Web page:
You’ve probably heard of glucosamine, especially if you have looked into taking supplements. Glucosamine is the building-block for creating cartilage and improving the synovial fluid in the joints. Studies have found that taking a daily glucosamine supplement has helped ease knee pain, especially in those with a prior injury or with osteoarthritis in the knee. Glucosamine has been found to be effective when taking doses of at least 1,500mg a day – it can take 3+ months for it to work fully. However, be patient and persistent. This is a valid addition to your joint toolkit.
- Arnica gel
Topical arnica – a natural remedy – can be a great addition to help with aching muscles or joints after sport or walks. It is traditionally used to help muscles and joint pain; reducing stiffness and helping with bruising and strains. There’s a reason why many sportspersons use it after a workout. Arnica can also help – one study on a group of people with arthritis in their hands, noted that it was more effective than taking Ibruprofen gel for reducing pain.
- Bone broth / collagen
Collagen is a vital building block for the cartilage; helping our joints. Taking collagen in supplement form may also support good joint health. A study found that taking collagen over 6 months reduced joint pain in a group of athletes.  Bone broth – now found on many High Street eateries, has now become a popular ‘health food’. Bones are immensely rich in nutrients, and well-made bone both (i.e. animal or fish bones that have been left to simmer for over 24 hours) is a natural, easy-to-absorb source of nutrients and vital minerals such as calcium and magnesium. The collagen in bone broth is provided primarily by the gelatin within the bones.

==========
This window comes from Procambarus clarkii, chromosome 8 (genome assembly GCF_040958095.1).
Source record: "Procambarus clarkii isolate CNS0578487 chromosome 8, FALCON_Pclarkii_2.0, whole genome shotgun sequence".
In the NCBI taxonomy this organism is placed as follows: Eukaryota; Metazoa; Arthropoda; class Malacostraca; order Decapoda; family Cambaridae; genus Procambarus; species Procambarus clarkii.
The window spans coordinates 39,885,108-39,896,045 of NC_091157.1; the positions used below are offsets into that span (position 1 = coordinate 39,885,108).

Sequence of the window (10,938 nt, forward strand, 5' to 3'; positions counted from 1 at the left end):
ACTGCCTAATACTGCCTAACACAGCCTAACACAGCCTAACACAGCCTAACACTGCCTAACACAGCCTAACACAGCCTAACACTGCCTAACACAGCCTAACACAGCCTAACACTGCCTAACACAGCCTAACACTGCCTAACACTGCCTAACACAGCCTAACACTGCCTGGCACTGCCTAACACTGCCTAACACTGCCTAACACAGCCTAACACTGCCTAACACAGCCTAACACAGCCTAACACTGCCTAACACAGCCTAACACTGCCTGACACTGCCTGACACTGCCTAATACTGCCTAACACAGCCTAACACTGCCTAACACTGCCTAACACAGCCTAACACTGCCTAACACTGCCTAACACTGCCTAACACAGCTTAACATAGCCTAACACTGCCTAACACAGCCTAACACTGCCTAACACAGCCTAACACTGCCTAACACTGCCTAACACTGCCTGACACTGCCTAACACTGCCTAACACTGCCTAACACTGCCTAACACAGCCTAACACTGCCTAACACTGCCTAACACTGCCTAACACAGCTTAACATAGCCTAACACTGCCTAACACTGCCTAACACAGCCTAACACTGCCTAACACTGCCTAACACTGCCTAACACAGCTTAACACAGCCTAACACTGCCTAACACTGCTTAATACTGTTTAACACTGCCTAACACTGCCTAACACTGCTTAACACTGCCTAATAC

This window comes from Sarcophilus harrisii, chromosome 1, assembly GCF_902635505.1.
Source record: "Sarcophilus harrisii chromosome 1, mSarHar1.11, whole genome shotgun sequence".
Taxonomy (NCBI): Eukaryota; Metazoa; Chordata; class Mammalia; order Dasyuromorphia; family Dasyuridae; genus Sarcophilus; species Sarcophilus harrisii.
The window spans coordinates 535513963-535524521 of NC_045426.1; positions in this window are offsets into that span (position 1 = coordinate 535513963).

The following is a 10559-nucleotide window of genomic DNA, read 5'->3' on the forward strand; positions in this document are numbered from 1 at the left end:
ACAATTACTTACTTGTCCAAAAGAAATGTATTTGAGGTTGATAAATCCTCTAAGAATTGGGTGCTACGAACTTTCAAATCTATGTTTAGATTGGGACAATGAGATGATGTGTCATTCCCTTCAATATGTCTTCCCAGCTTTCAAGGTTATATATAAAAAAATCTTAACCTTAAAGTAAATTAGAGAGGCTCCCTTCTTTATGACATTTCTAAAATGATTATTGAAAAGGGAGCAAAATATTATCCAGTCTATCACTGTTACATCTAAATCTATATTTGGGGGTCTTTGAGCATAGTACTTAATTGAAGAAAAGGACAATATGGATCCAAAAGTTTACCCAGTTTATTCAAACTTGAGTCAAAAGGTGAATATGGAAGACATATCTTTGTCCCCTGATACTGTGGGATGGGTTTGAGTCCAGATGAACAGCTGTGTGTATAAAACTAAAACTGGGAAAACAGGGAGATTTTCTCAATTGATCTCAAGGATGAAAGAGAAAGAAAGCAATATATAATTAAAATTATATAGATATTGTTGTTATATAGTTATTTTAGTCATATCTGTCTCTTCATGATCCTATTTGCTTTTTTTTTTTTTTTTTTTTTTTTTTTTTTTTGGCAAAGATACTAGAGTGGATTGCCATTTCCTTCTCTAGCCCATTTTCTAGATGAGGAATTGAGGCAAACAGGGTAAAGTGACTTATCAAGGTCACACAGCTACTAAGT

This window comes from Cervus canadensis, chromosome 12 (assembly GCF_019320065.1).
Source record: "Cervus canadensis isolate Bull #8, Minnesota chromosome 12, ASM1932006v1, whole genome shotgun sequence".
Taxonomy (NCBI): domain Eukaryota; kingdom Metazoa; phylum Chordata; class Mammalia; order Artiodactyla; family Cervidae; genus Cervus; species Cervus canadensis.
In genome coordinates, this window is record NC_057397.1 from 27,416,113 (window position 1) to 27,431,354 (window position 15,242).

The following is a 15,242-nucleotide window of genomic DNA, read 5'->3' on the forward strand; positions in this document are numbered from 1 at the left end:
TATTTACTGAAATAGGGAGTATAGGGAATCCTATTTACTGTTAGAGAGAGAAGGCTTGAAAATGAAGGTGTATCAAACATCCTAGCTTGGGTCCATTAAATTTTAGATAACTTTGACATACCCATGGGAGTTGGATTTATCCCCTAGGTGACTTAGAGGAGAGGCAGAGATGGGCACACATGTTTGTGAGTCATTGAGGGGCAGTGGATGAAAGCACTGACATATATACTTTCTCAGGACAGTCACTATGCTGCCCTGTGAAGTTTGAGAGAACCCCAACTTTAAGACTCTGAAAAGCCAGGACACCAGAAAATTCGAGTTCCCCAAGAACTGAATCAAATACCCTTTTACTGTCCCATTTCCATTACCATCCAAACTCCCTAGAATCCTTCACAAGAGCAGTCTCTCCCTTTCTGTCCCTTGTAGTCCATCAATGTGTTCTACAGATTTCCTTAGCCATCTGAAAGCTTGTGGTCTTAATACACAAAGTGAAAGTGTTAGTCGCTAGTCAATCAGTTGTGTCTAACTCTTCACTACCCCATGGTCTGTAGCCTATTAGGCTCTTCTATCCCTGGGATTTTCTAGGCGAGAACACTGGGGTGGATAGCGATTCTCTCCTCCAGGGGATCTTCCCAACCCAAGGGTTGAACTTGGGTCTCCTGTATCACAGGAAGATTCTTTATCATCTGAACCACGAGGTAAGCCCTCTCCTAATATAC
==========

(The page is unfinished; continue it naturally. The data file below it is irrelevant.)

- Calder PC. n−3 Polyunsaturated fatty acids, inflammation, and inflammatory diseases. Am J Clin Nutr June 2006 vol. 83 no. 6 S1505-1519S
- Corder KE et al. Effects of Short-Term Docosahexaenoic Acid Supplementation on Markers of Inflammation after Eccentric Strength Exercise in Women. J Sports Sci Med. 2016 Feb 23;15(1):176-83.
- Goldberg RJ, Katz J. A meta-analysis of the analgesic effects of omega-3 polyunsaturated fatty acid supplementation for inflammatory joint pain. Pain. 2007 May;129(1-2):210-23.
- Aggarwal BB et al. Curcumin-free turmeric exhibits anti-inflammatory and anticancer activities: Identification of novel components of turmeric. Mol Nutr Food Res. 2013 Sep;57(9):1529-42.
- Henrotin Y, Priem F, Mobasheri A. Curcumin: a new paradigm and therapeutic opportunity for the treatment of osteoarthritis: curcumin for osteoarthritis management. Springerplus. 2013 Dec;2(1):56.
- Braham R et al. The effect of glucosamine supplementation on people experiencing regular knee pain. Br J Sports Med. 2003 Feb;37(1):45-9; discussion 49.
- Clark KL et al. 24-Week study on the use of collagen hydrolysate as a dietary supplement in athletes with activity-related joint pain. Curr Med Res Opin. 2008 May;24(5):1485-96.
Other Useful Information
What’s the difference between an osteopath and chiropractor?
If you’re wondering whether to choose a chiropractor, osteopath or a physiotherapist for your back pain, you might be surprised to learn the results can be very different. The difference between an osteopath and chiropractor might seem minimal but, look deeper into the methods they use and you’ll find out who is likely to be more effective in treating your pain.